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UW's Tindal spends time mentoring at-risk children

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Jeff Potrykus
Milwaukee Journal Sentinel
Tuesday, August 8, 2017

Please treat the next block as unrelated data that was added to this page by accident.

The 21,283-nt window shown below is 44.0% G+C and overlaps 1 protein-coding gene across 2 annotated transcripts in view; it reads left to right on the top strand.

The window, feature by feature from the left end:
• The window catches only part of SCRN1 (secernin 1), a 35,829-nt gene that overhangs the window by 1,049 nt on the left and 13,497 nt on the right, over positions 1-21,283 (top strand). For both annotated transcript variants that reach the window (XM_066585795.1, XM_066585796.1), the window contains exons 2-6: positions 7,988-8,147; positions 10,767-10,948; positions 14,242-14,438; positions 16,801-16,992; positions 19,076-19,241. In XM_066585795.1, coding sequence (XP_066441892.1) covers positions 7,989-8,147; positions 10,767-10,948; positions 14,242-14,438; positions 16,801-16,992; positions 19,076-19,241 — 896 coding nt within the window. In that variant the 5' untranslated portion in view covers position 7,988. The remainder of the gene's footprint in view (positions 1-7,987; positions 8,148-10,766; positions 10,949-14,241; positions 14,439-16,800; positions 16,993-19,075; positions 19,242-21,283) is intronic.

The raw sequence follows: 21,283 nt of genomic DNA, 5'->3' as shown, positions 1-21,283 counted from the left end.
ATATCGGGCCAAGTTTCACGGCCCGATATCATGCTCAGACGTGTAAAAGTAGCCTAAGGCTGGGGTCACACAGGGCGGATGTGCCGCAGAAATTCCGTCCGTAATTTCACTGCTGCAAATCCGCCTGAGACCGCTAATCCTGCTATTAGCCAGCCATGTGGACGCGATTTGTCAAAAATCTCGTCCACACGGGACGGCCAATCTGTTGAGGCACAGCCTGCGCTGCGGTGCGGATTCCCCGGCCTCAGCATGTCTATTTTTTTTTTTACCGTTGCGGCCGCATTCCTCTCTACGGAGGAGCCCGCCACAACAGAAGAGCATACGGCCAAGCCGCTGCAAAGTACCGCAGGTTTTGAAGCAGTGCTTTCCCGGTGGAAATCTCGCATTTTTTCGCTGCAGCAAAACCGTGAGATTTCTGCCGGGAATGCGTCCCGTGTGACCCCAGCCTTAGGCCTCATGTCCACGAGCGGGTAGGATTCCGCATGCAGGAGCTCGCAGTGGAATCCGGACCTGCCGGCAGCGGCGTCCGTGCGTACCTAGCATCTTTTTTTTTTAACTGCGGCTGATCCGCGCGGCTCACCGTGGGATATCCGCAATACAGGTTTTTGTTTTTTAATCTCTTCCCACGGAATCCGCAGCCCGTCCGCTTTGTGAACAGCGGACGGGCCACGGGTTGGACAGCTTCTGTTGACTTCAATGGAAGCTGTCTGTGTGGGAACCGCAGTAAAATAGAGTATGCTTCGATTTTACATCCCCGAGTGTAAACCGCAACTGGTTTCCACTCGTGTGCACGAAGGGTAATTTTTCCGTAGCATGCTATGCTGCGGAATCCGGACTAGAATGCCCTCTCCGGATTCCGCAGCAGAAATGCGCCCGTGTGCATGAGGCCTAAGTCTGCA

MADISON--Derrick Tindal loves comic book superheroes. Spider-Man holds a special place in Tindal's heart and Wisconsin's senior cornerback is driven by one touching scene from the 2002 movie: Ben Parker senses that his nephew, Peter Parker, whom he doesn't know is Spider-Man, is struggling to make the right choices in life and needs heartfelt advice. As the two sit in a car, Ben Parker says: “Remember, with great power comes great responsibility.” Tindal doesn't claim to have superhero powers. Yet he believes his place on the UW football team makes him a role model for many, particularly impressionable children still learning to make wise life choices. “People look up to me,” Tindal said after a recent practice. “Kids look up to me. I just want to go down the right path and do the right things. I want to keep my name out of the newspapers and stay out of trouble.” Tindal, from Fort Lauderdale, Florida, acknowledged without prompting that he isn't perfect. His passion for school work doesn't match his passion for football. There were truancy issues back home, where he grew up in a rough area of Fort Lauderdale. “I never thought about college until 11th grade,” he said. “That is when I finally realized that I could really do something. I want to help kids realize that early. “Not that you can just make it in football, but that you can make it in whatever you want to, whatever you apply your mind to.” Tindal, who is majoring in human development and family studies, hopes to one day start a program for at-risk students. He is intrigued by working with children who have seen their parents or other family members spend time behind bars. “That has been a big drive of his because that's how he grew up,” said LeAnn Bird, an academic advisor/learning specialist at UW who has worked with Tindal for three years. “He really has a heart for that.” Tindal has spent the last three semesters working with children. He received class credit for working with students with disabilities at Madison West High School in the spring of 2016. He worked with a variety of students last year at McFarland High School. One semester was part of his degree requirement. The other was volunteer work, on his time. Tindal, who lost his mother to cancer when he was a freshman in 2013, politely declined to talk about his father's past legal issues. However, he did talk about his extended family. “My whole family, the boys in my family, they are known for going in and out of jail,” he said. “When people heard the name Tindal, they thought somebody is going to jail. “Me and my older cousins took it upon ourselves to change the name so it's not just known for going to jail. “I want to be known not only as a great athlete but as a great person who cares about people.” Tracy Gibbons, a case manager at McFarland High School, has seen that caring side. No packed stands. No TV cameras. No spotlight. Just a college senior and impressionable students in need of mentoring, particularly from an older black male. “I've just got a special place in my heart for kids that have challenging problems,” Tindal explained. “All kids, really. Not just kids with problems. “I had people who helped me out, helped me make the right decisions. I didn't make all the right decisions. I was a kid. I wanted to do what was fun. “I just want to be there for them and mentor them to show them somebody cares besides their mom and dad. I figure like if they see me doing well in school and in football and taking my time to help them, that when they do make it in whatever they want to be in life that they can do the same things I did and help somebody out.” Gibbons, one of the advisers working with McFarland High School's Black Student Union, has seen how Tindal can reach black males at the school because of their shared experiences. “A lot of my boys of color were struggling with concepts I wasn't quite understanding,” she said. “I didn't have similar stories.” Tindal's interaction wasn't limited to the school grounds. He makes himself available to Gibbons and the students via FaceTime. “I would text D.T. and he would visit with the students on FaceTime,” she said. Tindal offered blunt words to one boy who responded to taunts by getting physical. “Derrick laid into him,” Gibbons said. “You can't touch other people. You have to respect yourself. It is stronger to walk away. It is stronger to use your words.” Tindal used action to support another student, with autism. According to Gibbons, students were performing karaoke in the cafeteria last spring when the freshman boy with autism took his turn on the stage. The performance wasn't well received by the other students and Tindal, sensing what was happening, decided to turn the solo act into a duet. “He hopped up and got on stage with this kid and started singing and dancing with him in front of the entire school,” Gibbons said. “He caught on that this is not doing him any favors right now. “Then the football players joined in. So all of a sudden there were a whole bunch of kids up there and the school applauding and dancing along.” Tindal's dream is to play in the National Football League. A professional career would give him a grander stage from which to mentor young people. His relationship with the students from McFarland High School was on display when Gibbons brought a contingent to UW's next-to-last practice of the spring. The McClain Center resembled a family reunion replete with hugs, high-fives and group photos. That day wasn't about football. It was about touching the lives of others. “He really does connect to these kids,” Gibbons said, adding that UW's senior jokes he wants to be known as Professor Tindal. “School is not his thing. He is doing this so he can have a better life. Football got him out of where he was. Without football, I don't know. …He would have dropped out. School wasn't easy for him. “But that is why he works with the kids. He tells them that. He says it wasn't easy … I had to tell him a couple times: 'Don't be so honest. Bring it back.' “But he was just trying to talk to them and let them know: 'This is your choice. If you don't graduate, what are you going to do? Then what?' “He has a heart of gold. …He will do anything for the people he cares about.” Remember, with great power comes great responsibility.